- Significance of the Title A Grain of Wheat
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- Themes in A Grain of Wheat
Stories about Mugo’s greatness had spread and many conflicting reports had overnight turned into stimulating legends”. People spoke of him fighting “side by side with Kihika” at the battle of Mahee, his help to detainees to escape and join the Movement, his responsibility in smuggling letters from the camps to the MPs in England. They also said that. “no bullet would touch his skin” though he was shot at in the detention camp. Warui, who had given him a strip of land to grow his food, believed that he had a great future. The elderly man had learnt to respect his reticence. Gikonyo expressed his opinion this way, “You did for Thabai out here and in detention what Kihika did in the forest”. All these ‘stories’ were utterly false, as Mugo had not supported the activities of the Movement and he had despised Kihika. Mugo was selfish and had led a secluded life.
Mugo recollected the only real speech he had made in a party meeting outside the Kabui shops near Thabai. Mugo was compelled to speak and “his voice, colourless, rusty, startled him” and “he spoke in dry monotone, tired, almost as if telling of scenes he did not want to remember”. He was speaking of the hardships in the camp and suddenly disgusted with his voice, he stopped abruptly with: “I did not want to come back……..I did not have any. Tell me, then, whom could I have loved? His incomplete speech was interpreted variously and he became a legendary figure. The people in the gathering said that he was so moved he could not speak any more”. Warui commented, “Those were words from no ordinary heart.”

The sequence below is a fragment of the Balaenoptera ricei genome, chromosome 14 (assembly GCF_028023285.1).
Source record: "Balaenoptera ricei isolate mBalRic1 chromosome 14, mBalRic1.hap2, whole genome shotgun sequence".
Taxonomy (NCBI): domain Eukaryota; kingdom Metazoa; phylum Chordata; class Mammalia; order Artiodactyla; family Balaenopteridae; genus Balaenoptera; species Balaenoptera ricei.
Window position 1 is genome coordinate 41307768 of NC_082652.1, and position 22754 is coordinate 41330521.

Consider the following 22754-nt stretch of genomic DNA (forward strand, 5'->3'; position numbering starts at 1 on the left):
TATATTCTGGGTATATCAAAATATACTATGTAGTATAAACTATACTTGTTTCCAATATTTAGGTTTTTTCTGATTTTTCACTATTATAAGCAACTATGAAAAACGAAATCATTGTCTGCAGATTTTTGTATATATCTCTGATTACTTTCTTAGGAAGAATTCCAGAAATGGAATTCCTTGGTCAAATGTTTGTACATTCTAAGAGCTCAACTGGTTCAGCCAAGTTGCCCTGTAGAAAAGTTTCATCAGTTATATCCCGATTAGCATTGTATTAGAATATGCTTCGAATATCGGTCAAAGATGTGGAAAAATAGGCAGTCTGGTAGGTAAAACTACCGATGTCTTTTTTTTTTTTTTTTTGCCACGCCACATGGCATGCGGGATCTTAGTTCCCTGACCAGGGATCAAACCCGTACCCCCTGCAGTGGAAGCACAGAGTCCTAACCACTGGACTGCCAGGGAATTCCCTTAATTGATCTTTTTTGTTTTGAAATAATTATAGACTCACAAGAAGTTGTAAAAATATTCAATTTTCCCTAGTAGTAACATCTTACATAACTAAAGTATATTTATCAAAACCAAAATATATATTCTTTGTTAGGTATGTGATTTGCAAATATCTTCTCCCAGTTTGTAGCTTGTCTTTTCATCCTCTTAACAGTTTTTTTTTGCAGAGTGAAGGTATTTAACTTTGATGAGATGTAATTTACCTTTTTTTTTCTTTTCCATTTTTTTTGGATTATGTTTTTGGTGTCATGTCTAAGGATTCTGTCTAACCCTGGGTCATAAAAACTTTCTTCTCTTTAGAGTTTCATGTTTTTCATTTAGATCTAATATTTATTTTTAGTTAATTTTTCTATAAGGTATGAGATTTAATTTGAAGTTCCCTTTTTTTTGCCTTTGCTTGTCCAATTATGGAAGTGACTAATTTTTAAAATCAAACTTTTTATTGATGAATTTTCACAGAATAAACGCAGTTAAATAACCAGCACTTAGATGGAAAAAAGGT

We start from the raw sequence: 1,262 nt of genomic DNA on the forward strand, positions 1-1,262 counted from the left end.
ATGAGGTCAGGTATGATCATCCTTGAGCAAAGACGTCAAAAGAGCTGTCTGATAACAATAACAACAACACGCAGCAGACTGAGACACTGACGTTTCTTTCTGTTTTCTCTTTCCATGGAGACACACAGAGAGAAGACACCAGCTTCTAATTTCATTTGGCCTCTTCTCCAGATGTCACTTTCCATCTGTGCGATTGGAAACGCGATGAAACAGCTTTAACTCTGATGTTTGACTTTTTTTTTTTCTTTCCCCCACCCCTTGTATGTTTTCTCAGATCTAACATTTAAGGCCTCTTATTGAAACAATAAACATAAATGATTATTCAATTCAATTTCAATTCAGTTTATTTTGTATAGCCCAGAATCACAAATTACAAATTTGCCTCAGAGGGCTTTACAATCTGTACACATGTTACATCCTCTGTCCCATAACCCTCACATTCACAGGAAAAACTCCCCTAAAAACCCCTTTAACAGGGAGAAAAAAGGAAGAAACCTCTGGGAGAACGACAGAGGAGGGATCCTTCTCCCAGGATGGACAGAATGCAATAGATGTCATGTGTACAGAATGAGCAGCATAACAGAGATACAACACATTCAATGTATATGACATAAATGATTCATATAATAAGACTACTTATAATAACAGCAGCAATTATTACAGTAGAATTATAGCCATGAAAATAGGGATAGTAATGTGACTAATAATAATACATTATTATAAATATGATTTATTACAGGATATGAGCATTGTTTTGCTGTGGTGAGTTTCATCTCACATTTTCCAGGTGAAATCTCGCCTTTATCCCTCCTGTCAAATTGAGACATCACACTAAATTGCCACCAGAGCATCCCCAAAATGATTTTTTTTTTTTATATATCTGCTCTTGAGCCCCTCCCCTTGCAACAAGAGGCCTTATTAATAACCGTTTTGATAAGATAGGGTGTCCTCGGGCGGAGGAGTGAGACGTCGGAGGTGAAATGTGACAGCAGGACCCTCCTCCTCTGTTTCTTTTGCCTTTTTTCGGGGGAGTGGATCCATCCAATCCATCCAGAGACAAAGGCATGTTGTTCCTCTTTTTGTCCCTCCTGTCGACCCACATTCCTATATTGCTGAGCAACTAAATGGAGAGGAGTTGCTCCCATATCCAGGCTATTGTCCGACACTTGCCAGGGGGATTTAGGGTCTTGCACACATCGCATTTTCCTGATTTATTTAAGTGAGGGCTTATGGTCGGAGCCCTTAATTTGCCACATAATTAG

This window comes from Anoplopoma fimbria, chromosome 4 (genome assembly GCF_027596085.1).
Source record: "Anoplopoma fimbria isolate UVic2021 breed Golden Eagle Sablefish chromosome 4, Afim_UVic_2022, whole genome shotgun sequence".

Mugo’s speech in the party meeting had impressed Gikonyo who confided about his relation with Mumbi. When Mugo did not comment, Gikonyo felt that he had bared himself before a “puritan priest”. However, Mugo was not a “puritan priest” but a culprit who had recoiled each time Gikonyo spoke vehemently about Mumbi and Karanja’s betrayal. Mugo had been baffled and irritated, and could not respond in any way.
To his community, Mugo was a hermit. But he had a secret to hide; he was a traitor and was guilty of betraying Kihika to John Thompson. Kihika had sought shelter in Mugo’s hut after killing D.O. Robson; Kihika had asked Mugo to head a Mau Mau underground cell in the village and arranged a rendezvous in Kigenie Forest to discuss the matter. Mugo’s carefully protected, peaceful life was about to be shattered. He was bitter and frustrated. To preserve the tranquility Kihika’s intrusion threatened to destroy; Mugo decided to betray the Mau Mau leader by revealing the planned meeting: “For a week, he had wrestled with demons, alone in an endless nightmare. This confession was his first contact with another man. He felt deep gratitude to the white man … who has lifted his burden from his heart, who has extricated him from his nightmare”. Thus, he had been instrumental in the white man’s success in capturing Kihika.